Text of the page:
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North Island saddleback/tīeke

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You can find this bird in several predator-free mainland island sanctuaries.

Like many endemic bird species, the saddleback (tieke) was an abundant and reasonably common bird when Europeans arrived in New Zealand. But with the subsequent introduction of rats, mice and mustelids, their numbers rapidly declined. By the early 1900s, tieke were confined to one population on Hen Island off the north-east coast of the North Island. Thanks to translocation projects initiated in the 1960s, there are now 15 island populations and five at predator-free mainland sites.

Conservation status
Endemic species classified as ‘recovering’. Population estimates put the total number of birds at around 7000.

The saddleback is comparable to a common blackbird in size, weighing about 70g and measuring around 25cm in length. It has a predominantly black plumage except for a reddish-brown chestnut saddle across its back. Saddleback also possess bright red/orange wattles that hang from the base of their beak and get larger with age. Distinguishing between sexes can be difficult as both look the same – the only noticeable difference is that the males usually have larger wattles.

The tieke’s most common call is a loud chattering ‘cheet te-te-te-te’. Territorial adult males will emit a rhythmical song made up of two to four chirps followed by a series of repeated phrases and notes.

Feathery fact

Tieke often have other species of birds such as whitehead and fantail following along while feeding. They are also relatively weak fliers but make up for it by having strong legs which they use to bound through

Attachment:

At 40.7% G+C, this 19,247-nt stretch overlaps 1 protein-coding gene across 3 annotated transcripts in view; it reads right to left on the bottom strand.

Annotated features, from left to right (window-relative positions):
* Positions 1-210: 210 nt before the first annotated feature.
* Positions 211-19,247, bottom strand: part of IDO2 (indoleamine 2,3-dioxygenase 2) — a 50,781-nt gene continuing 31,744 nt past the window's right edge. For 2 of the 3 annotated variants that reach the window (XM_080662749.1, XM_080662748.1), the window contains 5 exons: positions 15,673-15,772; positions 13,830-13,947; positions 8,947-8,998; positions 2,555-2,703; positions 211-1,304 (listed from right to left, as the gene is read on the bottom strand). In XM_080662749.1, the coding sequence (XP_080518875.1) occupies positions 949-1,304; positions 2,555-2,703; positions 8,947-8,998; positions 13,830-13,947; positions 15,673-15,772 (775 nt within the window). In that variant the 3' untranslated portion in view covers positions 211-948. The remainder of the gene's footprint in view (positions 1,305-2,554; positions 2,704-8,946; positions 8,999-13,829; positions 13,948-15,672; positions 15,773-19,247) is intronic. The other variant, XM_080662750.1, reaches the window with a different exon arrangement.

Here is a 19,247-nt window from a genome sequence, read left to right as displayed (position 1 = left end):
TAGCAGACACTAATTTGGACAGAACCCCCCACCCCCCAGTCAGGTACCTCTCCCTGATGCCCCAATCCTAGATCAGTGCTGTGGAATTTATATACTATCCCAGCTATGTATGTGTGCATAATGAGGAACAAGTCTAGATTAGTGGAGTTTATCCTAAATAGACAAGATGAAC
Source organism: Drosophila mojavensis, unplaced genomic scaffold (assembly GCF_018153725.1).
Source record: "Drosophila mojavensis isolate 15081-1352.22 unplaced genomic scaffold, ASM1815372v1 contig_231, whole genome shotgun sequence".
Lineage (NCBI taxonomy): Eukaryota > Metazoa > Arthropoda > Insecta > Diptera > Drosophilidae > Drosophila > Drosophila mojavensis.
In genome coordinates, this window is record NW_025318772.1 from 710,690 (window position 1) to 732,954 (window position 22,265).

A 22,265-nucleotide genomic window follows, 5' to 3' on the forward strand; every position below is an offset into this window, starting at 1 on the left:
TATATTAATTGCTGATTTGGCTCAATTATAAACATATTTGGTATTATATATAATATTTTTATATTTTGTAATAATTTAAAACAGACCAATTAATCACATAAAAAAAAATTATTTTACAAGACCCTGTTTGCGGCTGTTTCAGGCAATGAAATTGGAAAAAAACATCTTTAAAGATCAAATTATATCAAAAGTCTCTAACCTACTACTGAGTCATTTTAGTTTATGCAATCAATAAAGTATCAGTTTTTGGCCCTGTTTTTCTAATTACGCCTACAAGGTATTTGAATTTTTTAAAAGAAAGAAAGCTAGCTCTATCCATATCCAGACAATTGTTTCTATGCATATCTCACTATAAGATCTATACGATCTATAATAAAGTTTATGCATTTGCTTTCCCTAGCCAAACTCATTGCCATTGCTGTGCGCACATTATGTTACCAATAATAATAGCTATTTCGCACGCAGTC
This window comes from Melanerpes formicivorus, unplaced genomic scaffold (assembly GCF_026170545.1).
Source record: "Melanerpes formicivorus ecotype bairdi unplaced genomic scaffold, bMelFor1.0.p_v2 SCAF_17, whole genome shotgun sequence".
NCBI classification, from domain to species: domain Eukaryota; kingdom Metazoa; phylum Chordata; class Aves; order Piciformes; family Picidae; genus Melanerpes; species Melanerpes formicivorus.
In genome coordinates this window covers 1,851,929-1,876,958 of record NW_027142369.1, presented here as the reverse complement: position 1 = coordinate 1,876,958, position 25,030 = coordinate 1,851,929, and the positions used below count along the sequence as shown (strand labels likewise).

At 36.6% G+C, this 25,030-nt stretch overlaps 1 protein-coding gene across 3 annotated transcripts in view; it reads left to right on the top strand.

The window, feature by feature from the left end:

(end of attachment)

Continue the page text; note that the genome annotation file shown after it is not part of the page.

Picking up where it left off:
and along vegetation.

Tieke have a particularly long breeding season compared to most species, running from August right through to the following May. Nests are always built by the female and consist of vegetation in a cup shape sited in tree cavities, rock crevices, tree fern crowns or in dense ground-level vegetation. A typical clutch is two to four eggs and with such a long breeding season, they can rear up to four broods a year, although one or two is the norm. The incubation period of eggs is 18 days and young birds fledge at 24 days old.

Tieke consume anything from invertebrates through to fruits and nectar. They will use their bill as an anvil to chip away at rotten wood, forage around under cabbage tree skirts, burrow into leaf litter and gather from branches, trunks and leaves.

Bird spotting tips
Tieke tend to move around a lot. If you are in an area where they exist, use your peripheral vision to pinpoint movement. They are also active, noisy feeders so keep your ears open for sounds. Another way they give away their presence is by their frequent calling which is often triggered by disturbances.